Mike Longaecker is the regional public safety reporter for RiverTown Multimedia. His coverage area spans St. Croix and Pierce counties. Longaecker served from 2011-2015 as editor of the Woodbury Bulletin. A University of Wisconsin-River Falls graduate, Longaecker previously reported for the Red Wing Republican Eagle and for the Forum Communications Minnesota Capitol Bureau. You can follow him on Twitter at @Longaecker
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NEW RICHMOND — There are no frills at the Lowrey Hotel. For $350 a month, you get a bed, a desk, a chair and a dresser. Cheap plastic racks provide a makeshift food pantry if you like. The hotel has one microwave for its 50 guests to share. Television, cable or internet? Try somewhere else. Lowrey owner Stacy Wright outfits guests with linens, towels and pillows that they can bring downstairs weekly to be laundered. She said she's not there to pamper her guests.
Officers on alert following a $25,000 fireworks theft in Somerset arrested a group of Twin Cities men in June after they arrived in the middle of the night outside a St. Croix County fireworks store in trucks allegedly packed with tools to commit a burglary.
A Red Wing man was recovering Thursday after riding a motorcycle into a barbed-wire fence Wednesday outside a rural Ellsworth home. A spokeswoman said the rider, Anthony J. Pirri, 45, was listed in good condition Friday at Regions Hospital. Pierce County Sheriff's Office deputies were called at 2:18 p.m. July 4 to W5774 Highway 10 in the town of Ellsworth for a motorcycle crash. Deputies determined Pirri was driving an off-road motorcycle on private property when he lost control and struck the fence.
NEW RICHMOND — A stride past a puff of cigarette smoke and children playing on the sidewalk leads to the entrance of the Lowrey Hotel, where visitors are greeted by a bulletin board in the foyer. An assortment of messages spell out hotel owner Stacy Wright's code of conduct for tenants. There are many edicts among "Stacy's Simple Rules," as they're listed, but Wright said one above all sums up her philosophy as owner of the inn. She can recite it from memory.
A 22-year-old Hastings man died last weekend after a trench collapse in Pierce County. The Pierce County Sheriff’s Office said 22-year-old Joseph T. Sanderson was airlifted Saturday, June 30, 2018, after the accident at N7155 690th St. in the town of Martell. Deputies said in a news release that Sanderson succumbed to his injuries later that day at Regions Hospital.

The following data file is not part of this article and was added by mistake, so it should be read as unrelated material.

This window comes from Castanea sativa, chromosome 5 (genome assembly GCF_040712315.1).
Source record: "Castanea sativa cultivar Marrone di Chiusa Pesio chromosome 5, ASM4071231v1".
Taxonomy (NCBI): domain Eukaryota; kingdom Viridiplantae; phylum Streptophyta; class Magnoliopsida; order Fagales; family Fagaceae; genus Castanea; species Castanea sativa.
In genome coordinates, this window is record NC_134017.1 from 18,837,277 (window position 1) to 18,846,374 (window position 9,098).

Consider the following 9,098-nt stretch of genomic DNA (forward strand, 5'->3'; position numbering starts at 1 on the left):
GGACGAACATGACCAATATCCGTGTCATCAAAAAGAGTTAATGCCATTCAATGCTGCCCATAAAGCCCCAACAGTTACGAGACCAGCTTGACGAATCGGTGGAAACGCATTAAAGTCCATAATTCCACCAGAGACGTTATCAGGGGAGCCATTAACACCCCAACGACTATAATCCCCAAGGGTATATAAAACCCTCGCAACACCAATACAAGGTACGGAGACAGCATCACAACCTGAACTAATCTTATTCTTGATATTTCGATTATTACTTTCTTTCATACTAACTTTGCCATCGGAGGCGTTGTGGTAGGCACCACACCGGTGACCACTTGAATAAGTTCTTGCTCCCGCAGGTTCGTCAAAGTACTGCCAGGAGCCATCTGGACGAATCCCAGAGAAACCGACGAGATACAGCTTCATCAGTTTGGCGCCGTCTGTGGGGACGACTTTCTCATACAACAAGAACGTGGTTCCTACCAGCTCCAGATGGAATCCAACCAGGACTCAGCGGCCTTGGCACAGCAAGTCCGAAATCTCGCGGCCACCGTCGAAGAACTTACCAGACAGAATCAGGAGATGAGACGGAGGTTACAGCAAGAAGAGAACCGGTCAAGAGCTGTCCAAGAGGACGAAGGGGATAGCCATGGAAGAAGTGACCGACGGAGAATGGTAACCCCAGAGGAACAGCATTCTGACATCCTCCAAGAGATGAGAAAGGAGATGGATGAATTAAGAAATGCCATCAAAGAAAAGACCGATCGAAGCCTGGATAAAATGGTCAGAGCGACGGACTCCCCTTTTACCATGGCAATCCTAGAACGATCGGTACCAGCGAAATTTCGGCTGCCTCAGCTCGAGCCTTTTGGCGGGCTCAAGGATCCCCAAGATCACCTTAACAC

ELLSWORTH — The Prescott police officers fired by the city last year will not get their jobs back, a judge decided Tuesday. Buffalo-Pepin Circuit Court Judge James Duvall dismissed a lawsuit brought by former officers Bryan Massman and Ryan Most and denied motions from their attorney that sought to restore their jobs and provide them back-pay. The contract outlining the grievance process was ambiguous "at a minimum," the judge said, but concluded it was clear that, as probationary officers, they were not eligible for just-cause termination rights.
Officers responded to two separate crashes one day apart last weekend along the same stretch of Highway 35 in Pierce County. The first crash occurred at 10:35 a.m. Friday, June 22, when Pierce County sheriff's deputies were called to a motorcycle crash on Highway 35 near 1005th Street in Diamond Bluff. The driver, 65-year-old Thomas J. Kormylo, was taken by Red Wing ambulance to a hospital for undisclosed injuries. Deputies said the Winnipeg, Manitoba, Canada, resident was northbound on the highway when he swerved his 2007 Harley-Davidson to avoid a deer in the road.
A number of Wisconsin schools will be using gunshot-detection sensors when classes resume this fall to try to get police to respond more quickly to a mass shooting. The sensors are among various security upgrades schools are rolling out with grant money state lawmakers approved this year after the shootings in Parkland, Florida. Officials say the Kenosha Unified School District plans to use $384,000 of its nearly $900,000 award to install sensors from New Mexico-based EAGL Technology at its 43 schools.
St. Croix County Sheriff's Office leaders were satisfied they had found the right body cameras for their officers. They just needed the right apparatus to hold them in place. The new cameras offer deputies different options — they're military-grade cellphones capable of audio recording and GPS tracking — but while testing the devices, sheriff's officials learned there was a drawback. There wasn't anything holding them in place.
The St. Croix County Sheriff's Office will be drawing from other agencies' experiences while minding potential legislative changes as it prepares to launch its body camera program later this year. The cameras — beefed-up smartphones, actually — will be issued to the department's patrol deputies, jail staff and investigators later this summer, St. Croix County Sheriff Scott Knudson said. The $230,000 program comes as state lawmakers revisit body-camera legislation that will likely be resurrected after crumbling in 2017.